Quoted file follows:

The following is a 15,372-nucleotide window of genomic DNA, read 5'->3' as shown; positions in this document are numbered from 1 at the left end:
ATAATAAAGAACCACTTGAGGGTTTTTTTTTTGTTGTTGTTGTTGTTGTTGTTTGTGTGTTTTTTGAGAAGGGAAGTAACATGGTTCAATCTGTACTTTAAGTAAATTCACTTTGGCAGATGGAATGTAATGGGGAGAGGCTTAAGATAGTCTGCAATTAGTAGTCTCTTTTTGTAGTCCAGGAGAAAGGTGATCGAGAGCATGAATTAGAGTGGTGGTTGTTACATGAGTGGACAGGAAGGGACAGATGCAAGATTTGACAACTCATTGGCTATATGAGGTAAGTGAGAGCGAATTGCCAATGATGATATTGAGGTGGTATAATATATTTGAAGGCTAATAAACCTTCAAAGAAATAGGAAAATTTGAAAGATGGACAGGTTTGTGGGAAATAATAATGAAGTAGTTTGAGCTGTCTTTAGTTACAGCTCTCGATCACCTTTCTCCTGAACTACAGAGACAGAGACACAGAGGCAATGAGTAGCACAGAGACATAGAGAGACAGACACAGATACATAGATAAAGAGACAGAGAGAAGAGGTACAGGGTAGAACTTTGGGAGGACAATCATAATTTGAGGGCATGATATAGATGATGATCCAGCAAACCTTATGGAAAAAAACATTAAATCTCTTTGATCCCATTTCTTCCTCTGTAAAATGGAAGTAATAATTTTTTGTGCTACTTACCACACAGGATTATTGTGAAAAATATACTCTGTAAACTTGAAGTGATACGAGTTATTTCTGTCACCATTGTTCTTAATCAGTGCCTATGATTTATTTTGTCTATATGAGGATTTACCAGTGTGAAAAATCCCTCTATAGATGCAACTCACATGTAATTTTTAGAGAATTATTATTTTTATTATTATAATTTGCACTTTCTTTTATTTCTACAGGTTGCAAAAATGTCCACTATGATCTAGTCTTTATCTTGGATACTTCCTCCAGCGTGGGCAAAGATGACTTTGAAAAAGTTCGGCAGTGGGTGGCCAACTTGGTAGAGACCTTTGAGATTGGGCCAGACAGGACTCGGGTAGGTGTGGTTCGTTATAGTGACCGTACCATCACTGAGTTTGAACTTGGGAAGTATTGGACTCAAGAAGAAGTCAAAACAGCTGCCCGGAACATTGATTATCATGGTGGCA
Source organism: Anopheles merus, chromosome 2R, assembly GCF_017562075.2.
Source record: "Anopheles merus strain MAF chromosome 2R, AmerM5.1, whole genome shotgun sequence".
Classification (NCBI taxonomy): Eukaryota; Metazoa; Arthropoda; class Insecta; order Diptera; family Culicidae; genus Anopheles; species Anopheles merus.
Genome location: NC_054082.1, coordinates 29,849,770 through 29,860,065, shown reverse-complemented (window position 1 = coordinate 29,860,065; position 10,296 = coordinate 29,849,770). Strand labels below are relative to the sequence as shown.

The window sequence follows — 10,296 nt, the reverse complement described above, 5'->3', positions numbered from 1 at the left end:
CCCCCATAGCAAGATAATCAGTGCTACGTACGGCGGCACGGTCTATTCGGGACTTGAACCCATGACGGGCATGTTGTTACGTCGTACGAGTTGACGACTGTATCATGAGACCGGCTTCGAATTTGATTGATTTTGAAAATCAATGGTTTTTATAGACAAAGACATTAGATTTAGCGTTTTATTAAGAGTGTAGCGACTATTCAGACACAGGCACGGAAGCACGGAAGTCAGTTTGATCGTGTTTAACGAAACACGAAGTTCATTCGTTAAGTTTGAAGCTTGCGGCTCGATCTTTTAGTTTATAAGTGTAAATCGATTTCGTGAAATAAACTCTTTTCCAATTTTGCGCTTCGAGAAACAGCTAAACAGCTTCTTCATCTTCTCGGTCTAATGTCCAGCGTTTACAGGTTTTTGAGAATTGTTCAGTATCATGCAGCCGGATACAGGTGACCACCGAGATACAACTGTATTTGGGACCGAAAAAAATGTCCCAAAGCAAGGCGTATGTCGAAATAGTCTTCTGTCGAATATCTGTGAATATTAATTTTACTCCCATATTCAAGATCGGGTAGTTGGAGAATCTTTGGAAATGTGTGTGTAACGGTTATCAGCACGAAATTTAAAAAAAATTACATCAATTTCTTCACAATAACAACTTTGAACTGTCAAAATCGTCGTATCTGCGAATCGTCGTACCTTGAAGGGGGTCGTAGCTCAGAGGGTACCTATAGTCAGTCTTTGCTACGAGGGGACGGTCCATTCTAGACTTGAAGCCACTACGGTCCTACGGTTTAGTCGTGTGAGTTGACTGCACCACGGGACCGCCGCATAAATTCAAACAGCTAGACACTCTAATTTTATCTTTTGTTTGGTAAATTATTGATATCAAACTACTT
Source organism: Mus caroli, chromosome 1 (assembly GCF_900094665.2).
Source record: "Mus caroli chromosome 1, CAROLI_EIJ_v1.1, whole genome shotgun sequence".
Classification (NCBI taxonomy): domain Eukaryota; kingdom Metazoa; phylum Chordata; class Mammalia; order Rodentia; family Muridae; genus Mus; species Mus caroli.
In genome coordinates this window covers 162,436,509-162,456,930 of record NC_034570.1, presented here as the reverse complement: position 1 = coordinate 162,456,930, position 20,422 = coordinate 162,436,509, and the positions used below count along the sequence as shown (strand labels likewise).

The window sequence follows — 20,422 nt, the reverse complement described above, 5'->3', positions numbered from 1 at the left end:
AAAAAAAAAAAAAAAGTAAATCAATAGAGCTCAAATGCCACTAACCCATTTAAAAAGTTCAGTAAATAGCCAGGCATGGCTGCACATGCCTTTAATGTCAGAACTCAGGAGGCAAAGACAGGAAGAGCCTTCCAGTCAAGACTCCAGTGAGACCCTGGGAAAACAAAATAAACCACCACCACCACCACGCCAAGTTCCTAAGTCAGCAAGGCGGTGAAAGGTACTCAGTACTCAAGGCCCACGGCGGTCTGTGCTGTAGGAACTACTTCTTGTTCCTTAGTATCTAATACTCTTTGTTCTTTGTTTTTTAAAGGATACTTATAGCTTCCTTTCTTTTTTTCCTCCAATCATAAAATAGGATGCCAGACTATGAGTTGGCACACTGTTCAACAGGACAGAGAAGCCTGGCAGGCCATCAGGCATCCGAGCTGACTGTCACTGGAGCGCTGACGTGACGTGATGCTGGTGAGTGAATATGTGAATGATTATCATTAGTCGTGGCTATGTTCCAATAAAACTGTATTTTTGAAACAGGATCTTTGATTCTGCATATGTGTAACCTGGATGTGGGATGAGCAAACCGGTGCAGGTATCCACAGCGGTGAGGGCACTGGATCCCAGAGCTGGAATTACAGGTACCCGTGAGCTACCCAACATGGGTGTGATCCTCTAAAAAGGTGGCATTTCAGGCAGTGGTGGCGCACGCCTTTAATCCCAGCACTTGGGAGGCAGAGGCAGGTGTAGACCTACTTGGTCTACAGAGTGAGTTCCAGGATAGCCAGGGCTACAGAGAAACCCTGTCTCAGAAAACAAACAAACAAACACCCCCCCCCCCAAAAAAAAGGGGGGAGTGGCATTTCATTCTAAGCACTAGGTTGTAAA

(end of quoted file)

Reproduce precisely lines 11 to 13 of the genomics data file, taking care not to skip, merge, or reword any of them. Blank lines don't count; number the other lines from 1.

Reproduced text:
Classification (NCBI taxonomy): domain Eukaryota; kingdom Metazoa; phylum Chordata; class Mammalia; order Rodentia; family Muridae; genus Mus; species Mus caroli.
In genome coordinates this window covers 162,436,509-162,456,930 of record NC_034570.1, presented here as the reverse complement: position 1 = coordinate 162,456,930, position 20,422 = coordinate 162,436,509, and the positions used below count along the sequence as shown (strand labels likewise).

The window sequence follows — 20,422 nt, the reverse complement described above, 5'->3', positions numbered from 1 at the left end: